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Reviewed by:
  • In Due Season by Christine van der Mark
  • Faye Hammill
Christine van der Mark, In Due Season, Afterword by Carole Gerson and Janice Dowson (Waterloo, ON: Wilfrid Laurier University Press, 2016), 375 pp. Paper. $19.99. ISBN 978-1-7711-2071-5.

According to the poet Dorothy Livesay, In Due Season (1947) was probably 'the first Canadian novel wherein the plight of the Native Indian and the Métis is honestly [End Page 247] and painfully recorded'. The Alberta writer Christine van der Mark was certainly ahead of her time, not only in her nuanced and appreciative presentation of the multiethnic communities of Canada's Northwest, but also in her bold characterisation of a determined but flawed pioneer woman. Her protagonist, Lina Ashley, is a single mother, abandoned by her husband, who stakes her own claim on a homestead. Her story unfolds in the Peace River region during the dustbowl 1930s. Van der Mark writes in an author's note:

This is the story of a woman, alone, forced to work like a man to wrest a living from the land. This is the story also of a pioneer community. There is the constant passing of seedtime and harvest, and the pushing back of the wilderness. The community grows and develops; the woman degenerates in spirit. For it is the very soul, as well as human blood and bone, which goes into the building of a new land.

(p. 3)

Lina overcomes the physical challenges of her environment, and her farm prospers. Yet she remains an outsider, refusing to acknowledge her dependence on others. She receives help from her Native and Métis neighbours, as well as from those of German and Slavic origin, and at first, treats them all civilly enough. But our sympathy is gradually withdrawn from Lina as she begins to compete ruthlessly with other farmers and to reveal her racial and class-based prejudices. These are most evident in her treatment of Jay, a Métis boy who has taken care of Lina's daughter, Poppy, since she was a little girl. The narrator describes Jay admiringly–'His every attitude was one of grace' (p. 258)–but Lina's realisation that he and Poppy are in love provokes her to a racist outburst. In the context of this emotionally austere narrative, Jay's response is particularly moving. Acknowledging that he has usually been treated well in the harmonious village community, he adds, with reference to Lina's epithets for him: 'I've been to the Outside, and now I know what I am. When I am a boy in the bush, I don't know it. Only sometimes, I feel it, just a little. But I don't understand. When I go Outside, then I really know. I am a breed. A dog' (p. 258).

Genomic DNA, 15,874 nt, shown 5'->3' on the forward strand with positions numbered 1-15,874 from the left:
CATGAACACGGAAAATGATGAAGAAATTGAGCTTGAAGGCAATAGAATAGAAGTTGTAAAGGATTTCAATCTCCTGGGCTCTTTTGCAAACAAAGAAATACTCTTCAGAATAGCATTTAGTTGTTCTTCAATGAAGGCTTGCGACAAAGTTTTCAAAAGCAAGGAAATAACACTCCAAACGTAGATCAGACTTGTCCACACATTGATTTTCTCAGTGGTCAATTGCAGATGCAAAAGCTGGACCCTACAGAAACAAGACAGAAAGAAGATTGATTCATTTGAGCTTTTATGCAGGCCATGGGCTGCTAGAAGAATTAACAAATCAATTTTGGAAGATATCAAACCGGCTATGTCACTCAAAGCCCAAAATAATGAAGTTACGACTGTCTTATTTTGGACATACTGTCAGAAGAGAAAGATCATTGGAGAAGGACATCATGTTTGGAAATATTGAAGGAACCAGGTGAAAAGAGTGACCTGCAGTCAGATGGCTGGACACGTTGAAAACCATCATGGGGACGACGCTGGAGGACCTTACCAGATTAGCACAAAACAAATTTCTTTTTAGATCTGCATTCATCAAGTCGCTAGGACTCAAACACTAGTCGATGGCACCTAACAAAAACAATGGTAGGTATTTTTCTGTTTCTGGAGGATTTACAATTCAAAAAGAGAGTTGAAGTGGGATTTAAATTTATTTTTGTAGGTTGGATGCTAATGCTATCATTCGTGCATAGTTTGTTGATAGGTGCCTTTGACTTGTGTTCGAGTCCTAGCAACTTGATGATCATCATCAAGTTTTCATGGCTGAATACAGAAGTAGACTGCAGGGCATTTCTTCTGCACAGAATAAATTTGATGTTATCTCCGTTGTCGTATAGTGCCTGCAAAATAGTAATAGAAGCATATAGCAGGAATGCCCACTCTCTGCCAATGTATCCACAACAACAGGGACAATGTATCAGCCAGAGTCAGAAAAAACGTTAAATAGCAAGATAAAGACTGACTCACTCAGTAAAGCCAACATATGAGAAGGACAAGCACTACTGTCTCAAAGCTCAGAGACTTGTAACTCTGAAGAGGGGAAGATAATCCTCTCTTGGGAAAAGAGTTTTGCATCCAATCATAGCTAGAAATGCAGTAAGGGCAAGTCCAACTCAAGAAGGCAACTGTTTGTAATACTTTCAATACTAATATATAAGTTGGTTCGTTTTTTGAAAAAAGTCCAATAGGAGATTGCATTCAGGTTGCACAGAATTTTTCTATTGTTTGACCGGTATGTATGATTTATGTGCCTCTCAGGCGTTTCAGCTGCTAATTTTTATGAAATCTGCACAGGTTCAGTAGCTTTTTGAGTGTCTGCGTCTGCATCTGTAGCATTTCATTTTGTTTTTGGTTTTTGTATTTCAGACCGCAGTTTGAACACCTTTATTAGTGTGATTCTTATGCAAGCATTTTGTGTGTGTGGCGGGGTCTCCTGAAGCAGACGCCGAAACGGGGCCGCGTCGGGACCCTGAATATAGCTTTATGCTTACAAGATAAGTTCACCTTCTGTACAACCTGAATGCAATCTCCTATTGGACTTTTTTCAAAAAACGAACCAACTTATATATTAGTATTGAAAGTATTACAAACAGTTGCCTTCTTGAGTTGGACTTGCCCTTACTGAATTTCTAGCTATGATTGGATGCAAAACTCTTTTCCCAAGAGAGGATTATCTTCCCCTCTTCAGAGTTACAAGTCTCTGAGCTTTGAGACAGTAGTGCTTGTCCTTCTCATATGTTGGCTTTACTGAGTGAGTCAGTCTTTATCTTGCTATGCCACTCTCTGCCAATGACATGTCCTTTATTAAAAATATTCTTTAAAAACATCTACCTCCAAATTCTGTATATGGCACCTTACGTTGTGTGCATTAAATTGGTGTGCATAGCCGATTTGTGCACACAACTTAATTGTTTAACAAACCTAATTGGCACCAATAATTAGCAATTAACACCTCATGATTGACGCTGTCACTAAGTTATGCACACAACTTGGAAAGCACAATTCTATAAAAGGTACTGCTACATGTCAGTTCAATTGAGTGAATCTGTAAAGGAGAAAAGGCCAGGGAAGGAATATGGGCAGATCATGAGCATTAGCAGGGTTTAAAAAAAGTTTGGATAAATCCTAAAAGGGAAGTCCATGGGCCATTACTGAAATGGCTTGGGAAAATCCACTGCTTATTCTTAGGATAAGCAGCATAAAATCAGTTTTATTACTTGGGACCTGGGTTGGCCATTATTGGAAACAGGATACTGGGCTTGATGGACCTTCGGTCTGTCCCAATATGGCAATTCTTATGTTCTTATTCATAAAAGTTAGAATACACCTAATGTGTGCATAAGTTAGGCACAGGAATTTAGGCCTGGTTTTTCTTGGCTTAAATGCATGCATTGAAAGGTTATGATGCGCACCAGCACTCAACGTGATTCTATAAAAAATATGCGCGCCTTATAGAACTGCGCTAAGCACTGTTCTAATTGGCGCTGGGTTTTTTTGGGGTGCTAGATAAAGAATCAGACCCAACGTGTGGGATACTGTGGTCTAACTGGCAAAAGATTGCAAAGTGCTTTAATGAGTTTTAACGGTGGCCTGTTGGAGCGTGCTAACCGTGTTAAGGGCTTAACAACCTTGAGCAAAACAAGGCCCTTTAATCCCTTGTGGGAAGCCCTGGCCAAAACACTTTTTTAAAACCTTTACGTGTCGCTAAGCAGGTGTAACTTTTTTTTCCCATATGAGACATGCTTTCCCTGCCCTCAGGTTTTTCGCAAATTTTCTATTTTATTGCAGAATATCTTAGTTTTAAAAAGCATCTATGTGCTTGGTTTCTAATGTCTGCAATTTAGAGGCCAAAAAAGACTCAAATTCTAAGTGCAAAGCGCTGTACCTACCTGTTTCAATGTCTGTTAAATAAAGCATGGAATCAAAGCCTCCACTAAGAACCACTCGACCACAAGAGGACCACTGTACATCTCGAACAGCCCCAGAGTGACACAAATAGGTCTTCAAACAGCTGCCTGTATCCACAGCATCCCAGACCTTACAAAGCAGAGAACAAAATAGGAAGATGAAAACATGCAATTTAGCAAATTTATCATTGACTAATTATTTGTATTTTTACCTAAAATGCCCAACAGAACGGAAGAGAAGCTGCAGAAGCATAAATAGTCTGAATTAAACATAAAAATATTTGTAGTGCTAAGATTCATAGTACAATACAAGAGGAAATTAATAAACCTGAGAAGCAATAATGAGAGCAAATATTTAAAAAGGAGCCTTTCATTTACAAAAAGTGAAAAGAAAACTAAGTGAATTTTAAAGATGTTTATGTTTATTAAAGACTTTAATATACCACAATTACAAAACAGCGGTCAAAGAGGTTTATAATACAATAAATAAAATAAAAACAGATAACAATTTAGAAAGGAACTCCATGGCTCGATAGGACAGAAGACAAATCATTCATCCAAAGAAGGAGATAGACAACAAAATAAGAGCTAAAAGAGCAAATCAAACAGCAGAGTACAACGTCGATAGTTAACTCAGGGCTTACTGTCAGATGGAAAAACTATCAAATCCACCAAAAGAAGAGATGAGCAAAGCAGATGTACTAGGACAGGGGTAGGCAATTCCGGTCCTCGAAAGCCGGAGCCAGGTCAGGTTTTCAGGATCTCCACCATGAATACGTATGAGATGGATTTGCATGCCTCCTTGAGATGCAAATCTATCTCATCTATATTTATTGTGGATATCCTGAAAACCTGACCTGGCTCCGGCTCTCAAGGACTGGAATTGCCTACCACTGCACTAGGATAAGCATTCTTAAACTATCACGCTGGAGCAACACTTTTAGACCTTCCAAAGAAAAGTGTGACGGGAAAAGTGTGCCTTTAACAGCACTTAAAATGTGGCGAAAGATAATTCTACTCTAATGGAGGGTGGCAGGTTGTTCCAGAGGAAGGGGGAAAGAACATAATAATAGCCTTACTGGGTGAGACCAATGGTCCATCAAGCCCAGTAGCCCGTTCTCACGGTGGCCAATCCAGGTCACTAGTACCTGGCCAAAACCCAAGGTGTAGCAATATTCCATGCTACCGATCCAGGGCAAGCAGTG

In their excellent Afterword to this new edition, Carole Gerson and Janice Dowson include revealing excerpts from van der Mark's correspondence with her editors at Oxford University Press, who objected to her sympathetic portrayal of Métis characters and thought she had made Jay 'altogether too attractive' (p. 332). The author stood her ground, and we are fortunate that her book was published without major editorial intervention. In Due Season is a powerful and beautifully written novel: a fine addition to WLUP's valuable Early Canadian Literature Series.

Faye Hammill
University of Glasgow


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pp. 247-248
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